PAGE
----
Lisa Hickey travels from Germany to the comments on a blog post to discover that forgiveness is an action word.
I didn’t expect to like Germany. It wasn’t on my itinerary, just an accidental stop on my way to better places. But I love that I can rent a bicycle right there at the train station; and even though the words on the signs are long and look unpronounceable, at least they have letters I recognize. I am immediately at home among the clatter of cycles on the city street. Everyone bikes. The buildings are sweeping expanses of stone, large archways, and red roofs.
I pedal out of Munich, over rolling hills, and past clock towers. I’m looking for a lake 20 miles south, and when I arrive I’m surprised to note everyone is topless.
The only reason I am in Stamberg, the German city-by-the-lake, is that I was in Italy the night before. I had a rail pass and no place to sleep, and a train with a sleeper car was Munich-bound. The lake water is delightful. The people are cheerful and talkative. I feel like I’ve stepped inside an 18th century European painting and I don’t want to leave.
I thought I’d hate Germany. I didn’t want to go because it was a country I couldn’t forgive. I couldn’t forgive the fact that much of the Holocaust happened in Germany. I couldn’t forgive all the nightmares that caused me. The sick feeling in my stomach every time I thought about it. I couldn’t forgive the fact that I would pray in school that teachers wouldn’t make me learn about what happened in concentration camps. Please don’t let that really have happened. I would crinkle my eyes shut in an effort to block out the images formed in my head from the stories I read.
Clouds roll in; there is the smell of thunder. The lake people and I disperse to a shanty that sells waffles and ice cream. People are laughing and running. A couple kisses, their wet t-shirts wrinkling around their skin. A few hailstones fall.
The logical part of my brain knows that I can’t hate an entire country because of some unspeakable acts by a small faction of people some 60 years ago. I am a logical person. Most days I am open-minded and non-judgmental. But when I try to think my way into forgiveness, I can never do it.
Yet, of course forgiveness is possible. And the key for me came from a mantra that makes its way around recovery rooms: “Act first, feelings will follow.”
The way to forgive is not to think you forgive someone. It’s not to feel forgiveness.
It’s not even to say the words, “I forgive you.”
The way to forgiveness is to act in a way that is different than when you were unforgiving. True forgiveness is an action, not a feeling.
Soon after The Good Men Project launched, there was a comment on a blog post about how “women sit around all day and talk about their feelings.”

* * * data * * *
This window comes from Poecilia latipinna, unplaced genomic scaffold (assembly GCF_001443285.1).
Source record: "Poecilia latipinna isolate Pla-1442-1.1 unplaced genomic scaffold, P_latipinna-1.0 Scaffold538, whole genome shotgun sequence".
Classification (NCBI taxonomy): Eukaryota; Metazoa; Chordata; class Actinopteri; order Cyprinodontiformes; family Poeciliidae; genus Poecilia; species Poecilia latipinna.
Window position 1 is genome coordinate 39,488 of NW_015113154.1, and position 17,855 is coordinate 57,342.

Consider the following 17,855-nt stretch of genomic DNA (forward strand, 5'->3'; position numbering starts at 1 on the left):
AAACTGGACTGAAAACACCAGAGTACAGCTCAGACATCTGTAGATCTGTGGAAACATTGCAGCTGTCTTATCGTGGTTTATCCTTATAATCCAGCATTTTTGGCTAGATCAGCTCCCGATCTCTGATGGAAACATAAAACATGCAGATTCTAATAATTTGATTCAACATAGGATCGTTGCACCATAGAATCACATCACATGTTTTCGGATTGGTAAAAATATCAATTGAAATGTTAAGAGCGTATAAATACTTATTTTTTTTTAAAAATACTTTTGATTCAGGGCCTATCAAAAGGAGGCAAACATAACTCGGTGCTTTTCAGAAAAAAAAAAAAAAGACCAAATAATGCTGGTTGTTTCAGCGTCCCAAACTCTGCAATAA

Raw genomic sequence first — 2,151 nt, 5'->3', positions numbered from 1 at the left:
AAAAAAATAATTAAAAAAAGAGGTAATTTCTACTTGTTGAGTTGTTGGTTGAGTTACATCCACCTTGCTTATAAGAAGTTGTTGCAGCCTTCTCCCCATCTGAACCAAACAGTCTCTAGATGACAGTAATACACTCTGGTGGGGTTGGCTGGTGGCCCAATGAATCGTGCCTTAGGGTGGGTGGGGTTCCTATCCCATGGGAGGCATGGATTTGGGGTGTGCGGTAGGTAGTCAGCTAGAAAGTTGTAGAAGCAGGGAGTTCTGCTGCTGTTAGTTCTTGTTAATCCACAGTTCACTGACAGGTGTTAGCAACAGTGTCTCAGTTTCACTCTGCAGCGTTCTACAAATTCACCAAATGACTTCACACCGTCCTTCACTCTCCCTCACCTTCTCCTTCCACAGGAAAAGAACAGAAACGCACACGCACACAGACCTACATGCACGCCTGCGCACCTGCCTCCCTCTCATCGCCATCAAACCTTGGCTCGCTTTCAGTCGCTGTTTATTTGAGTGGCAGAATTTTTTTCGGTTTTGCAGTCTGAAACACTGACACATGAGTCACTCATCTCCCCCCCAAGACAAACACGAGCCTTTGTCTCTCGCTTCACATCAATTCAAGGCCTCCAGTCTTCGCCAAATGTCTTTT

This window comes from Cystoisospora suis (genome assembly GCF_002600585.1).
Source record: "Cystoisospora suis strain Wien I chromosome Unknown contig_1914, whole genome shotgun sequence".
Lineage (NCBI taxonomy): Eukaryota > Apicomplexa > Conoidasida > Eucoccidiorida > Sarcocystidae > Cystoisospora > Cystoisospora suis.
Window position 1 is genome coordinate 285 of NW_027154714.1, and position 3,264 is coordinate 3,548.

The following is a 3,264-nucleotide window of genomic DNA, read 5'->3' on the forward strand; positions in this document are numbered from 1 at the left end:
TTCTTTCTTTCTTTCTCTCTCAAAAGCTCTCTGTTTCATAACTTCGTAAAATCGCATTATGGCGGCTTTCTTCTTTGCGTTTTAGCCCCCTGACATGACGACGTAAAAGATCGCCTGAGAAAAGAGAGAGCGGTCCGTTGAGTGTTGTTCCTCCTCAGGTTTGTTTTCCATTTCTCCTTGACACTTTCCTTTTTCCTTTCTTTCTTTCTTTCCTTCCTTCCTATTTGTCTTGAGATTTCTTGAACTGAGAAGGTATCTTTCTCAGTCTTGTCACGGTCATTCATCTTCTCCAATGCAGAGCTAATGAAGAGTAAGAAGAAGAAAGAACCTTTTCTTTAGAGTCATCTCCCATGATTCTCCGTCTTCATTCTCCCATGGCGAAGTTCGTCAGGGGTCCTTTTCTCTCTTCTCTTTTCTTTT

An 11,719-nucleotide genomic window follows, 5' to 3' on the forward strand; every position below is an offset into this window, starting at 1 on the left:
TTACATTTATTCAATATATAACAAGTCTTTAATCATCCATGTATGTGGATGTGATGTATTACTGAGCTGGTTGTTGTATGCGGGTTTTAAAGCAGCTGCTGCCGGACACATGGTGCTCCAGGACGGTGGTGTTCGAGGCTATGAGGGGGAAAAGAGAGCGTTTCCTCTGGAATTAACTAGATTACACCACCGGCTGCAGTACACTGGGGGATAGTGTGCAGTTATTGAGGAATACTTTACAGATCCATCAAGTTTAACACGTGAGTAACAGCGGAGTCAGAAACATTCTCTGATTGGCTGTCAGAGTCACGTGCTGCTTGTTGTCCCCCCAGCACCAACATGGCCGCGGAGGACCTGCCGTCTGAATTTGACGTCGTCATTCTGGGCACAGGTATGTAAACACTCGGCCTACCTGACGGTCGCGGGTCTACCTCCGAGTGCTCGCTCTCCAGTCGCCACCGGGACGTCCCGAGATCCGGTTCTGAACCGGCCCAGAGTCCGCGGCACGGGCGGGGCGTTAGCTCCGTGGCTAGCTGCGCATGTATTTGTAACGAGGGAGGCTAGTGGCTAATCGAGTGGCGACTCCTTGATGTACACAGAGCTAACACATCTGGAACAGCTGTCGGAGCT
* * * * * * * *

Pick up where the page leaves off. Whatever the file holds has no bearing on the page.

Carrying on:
I was in a tizzy. How dare someone perpetuate that stereotype! My fight response was classic, “I’LL SHOW HIM…” I swooped into the comment section where I had my first encounter with Aaron Gouveia, aka @daddyfiles.
We battled it out. My rant: “Hey Aaron, the women I know talk about their jobs, the economy, the intricacies of parenting, global warming, politics, sex, and every once in a while, moisturizing cream. But I’ve never once in my life sat around with friends talking about my feelings.”
His rebuttal: “Women may talk about all of those things, but in the course of that discussion, they talk about how they feel about each of those things. It’s a different kind of discussion than men have.”
Arguments in the comments section tend to end badly. Still fuming, I stopped talking and took the only action that made sense to me.
I hired him.
That single act of forgiveness brought countless acts of good. Aaron went on to write the single most viewed article on our site. He humors us when we want to have a “vehement disagreement about porn.” He has run the DadsGood section, getting hundreds of posts from dozens of dad bloggers, professionally, without complaint, for an absolute pittance.
Feeling something, and keeping that inside you—that may be a feminine trait. But acts of forgiveness? They are as macho as you can get.
Cycling back to Munich from the lake, I ride though what can only be described as an enchanted forest. I pop out into an unfamiliar countryside again, become disoriented, lose my sense of direction. I ride along till I see two German men, hear them arguing back and forth in German. The amount of words I know in German is less than five. Turns out, I only need one.
“Munich?” I say, exaggeratedly shrugging my shoulders, palms to the sky.
“Acth, München” one of them says, and points me in the right direction.
I give a laugh and a casual salute, and am on my way.
Forty years of hidden resentment, and Germany is finally forgiven.
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